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The fast running cheetah is the most specialized hunter of all the big cats. Even so, life is a constant struggle against rival predators and an ever-shrinking habitat.

The cheetah's superb eyesight enables it to spot distant prey and follow it with pinpoint precision before racing in to kill. The cheetah's claws are unique among cats they never retract fully, they step partially extended for extra grip. His coat provides camouflage for this daytime hunter, breaking up its outline among the tall grass. The long tail helps balance the cheetah's body as it twists and turns at very high speeds. During a chase, the flexible spine of the cheetah arches and springs back like a bow, allowing the cat to make giant strides. His shoulder blades lie on the sides of the body, which allow the forelegs greater freedom when stretching at full pace.

Savannah grassland and semi-desert are prime cheetah country. Since this cat doesn't stalk its prey closely, it has little use for the cover needed by stealthier hunters, such as leopards or tigers.

The cheetah can breed all year round. Adult males and females only come together to mate. After mating, the make leaves, and the female is responsible for rearing the young. The cheetah gives birth to more cubs than other big cats, but the cubs are born unusually small. This is because their mother would be unable to hunt if she carried them longer. For the first 11 days or so the cubs are blind and helpless. Once their eyes open, the mother carries them to a different den every few days. Such regular moves keeps every den clean. This reduces the risk of predators, such as lions, sniffing out the vulnerable cubs.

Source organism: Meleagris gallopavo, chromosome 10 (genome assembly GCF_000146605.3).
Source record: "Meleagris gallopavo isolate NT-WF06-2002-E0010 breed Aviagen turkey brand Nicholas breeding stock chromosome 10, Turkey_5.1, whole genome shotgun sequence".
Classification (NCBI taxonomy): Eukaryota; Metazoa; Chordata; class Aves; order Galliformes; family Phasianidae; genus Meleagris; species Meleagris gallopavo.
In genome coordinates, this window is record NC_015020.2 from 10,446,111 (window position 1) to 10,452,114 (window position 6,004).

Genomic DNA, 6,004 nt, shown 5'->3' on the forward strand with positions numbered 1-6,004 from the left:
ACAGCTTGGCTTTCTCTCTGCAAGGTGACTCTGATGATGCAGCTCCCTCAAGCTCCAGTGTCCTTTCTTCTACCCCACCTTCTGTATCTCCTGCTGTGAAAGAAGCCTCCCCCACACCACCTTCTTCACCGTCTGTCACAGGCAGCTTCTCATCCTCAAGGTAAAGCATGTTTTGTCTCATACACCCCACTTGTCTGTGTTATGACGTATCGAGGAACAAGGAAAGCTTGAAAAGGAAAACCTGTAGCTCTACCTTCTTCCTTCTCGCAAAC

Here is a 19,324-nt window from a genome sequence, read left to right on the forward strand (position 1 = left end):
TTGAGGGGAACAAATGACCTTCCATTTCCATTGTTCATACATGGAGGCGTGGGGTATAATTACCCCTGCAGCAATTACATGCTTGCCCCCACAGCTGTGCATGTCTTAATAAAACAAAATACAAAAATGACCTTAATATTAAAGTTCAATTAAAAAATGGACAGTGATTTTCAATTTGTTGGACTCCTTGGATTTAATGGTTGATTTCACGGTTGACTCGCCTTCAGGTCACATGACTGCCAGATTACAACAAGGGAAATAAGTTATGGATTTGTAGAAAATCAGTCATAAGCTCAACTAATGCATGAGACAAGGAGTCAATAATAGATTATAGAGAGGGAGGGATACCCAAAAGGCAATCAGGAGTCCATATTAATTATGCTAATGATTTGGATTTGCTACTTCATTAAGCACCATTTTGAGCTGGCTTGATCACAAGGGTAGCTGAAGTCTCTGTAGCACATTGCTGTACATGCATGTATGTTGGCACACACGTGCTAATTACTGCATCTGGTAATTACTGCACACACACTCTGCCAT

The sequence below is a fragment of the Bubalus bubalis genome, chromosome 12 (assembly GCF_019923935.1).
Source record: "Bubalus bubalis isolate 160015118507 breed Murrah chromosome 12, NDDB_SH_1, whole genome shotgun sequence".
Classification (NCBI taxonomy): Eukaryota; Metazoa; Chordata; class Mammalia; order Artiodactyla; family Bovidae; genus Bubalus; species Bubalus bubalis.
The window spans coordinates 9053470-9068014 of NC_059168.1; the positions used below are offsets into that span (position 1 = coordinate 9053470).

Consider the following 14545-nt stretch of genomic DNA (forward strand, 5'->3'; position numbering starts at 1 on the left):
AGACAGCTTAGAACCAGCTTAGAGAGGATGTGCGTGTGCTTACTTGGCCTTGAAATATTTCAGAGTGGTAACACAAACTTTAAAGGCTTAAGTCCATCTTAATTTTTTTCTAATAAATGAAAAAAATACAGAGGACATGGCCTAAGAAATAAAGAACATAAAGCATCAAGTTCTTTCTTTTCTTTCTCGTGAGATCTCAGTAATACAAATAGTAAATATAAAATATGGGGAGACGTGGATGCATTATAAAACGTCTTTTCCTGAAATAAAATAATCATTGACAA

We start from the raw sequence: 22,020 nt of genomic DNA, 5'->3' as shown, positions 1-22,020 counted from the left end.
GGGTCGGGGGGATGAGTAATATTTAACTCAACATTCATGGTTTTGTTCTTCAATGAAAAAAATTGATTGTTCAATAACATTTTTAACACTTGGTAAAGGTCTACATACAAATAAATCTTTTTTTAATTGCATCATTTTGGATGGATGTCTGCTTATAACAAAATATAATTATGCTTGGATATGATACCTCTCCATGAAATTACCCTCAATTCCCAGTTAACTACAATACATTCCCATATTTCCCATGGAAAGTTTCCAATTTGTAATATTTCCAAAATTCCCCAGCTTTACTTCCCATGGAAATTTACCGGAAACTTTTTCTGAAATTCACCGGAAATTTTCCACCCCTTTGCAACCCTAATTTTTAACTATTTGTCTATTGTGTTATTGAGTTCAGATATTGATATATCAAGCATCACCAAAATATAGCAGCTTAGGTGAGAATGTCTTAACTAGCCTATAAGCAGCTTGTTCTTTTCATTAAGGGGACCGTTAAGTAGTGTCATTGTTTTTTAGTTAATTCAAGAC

Male and female cheetahs have very different lifestyles. The male lives and hunts in all male groups. He is fiercely territorial, each male group marks its territorial boundaries with urine. The female cheetah leads a more solitary life, except for the 20 months she spends looking after each litter of cubs. The female is not aggressive to others of her kind, preferring retreat to attack. When she scent marks rocks and trees, it's only to alert males that she's ready to mate.

The cheetah hunts a wide variety of prey, including hares and game birds, but prefers herbivores, such as gazelles and impalas. Occasionally, two or three males will hunt cooperatively. Keeping its target in view, the cheetah casually stalks toward the prey. As the herd panics and starts to run, it triggers the killing response. The cat's great speed enables it to catch even the swiftest impala and the chase will be over in a few seconds. If the cat forced to run for any longer, it usually gives up, exhausted.

Cheetah populations are stable, and in some areas the cheetah is now so numerous that limited hunting is permitted. The main threat to cheetah is the loss of habitat, and being hunted illegally for its beautiful coat.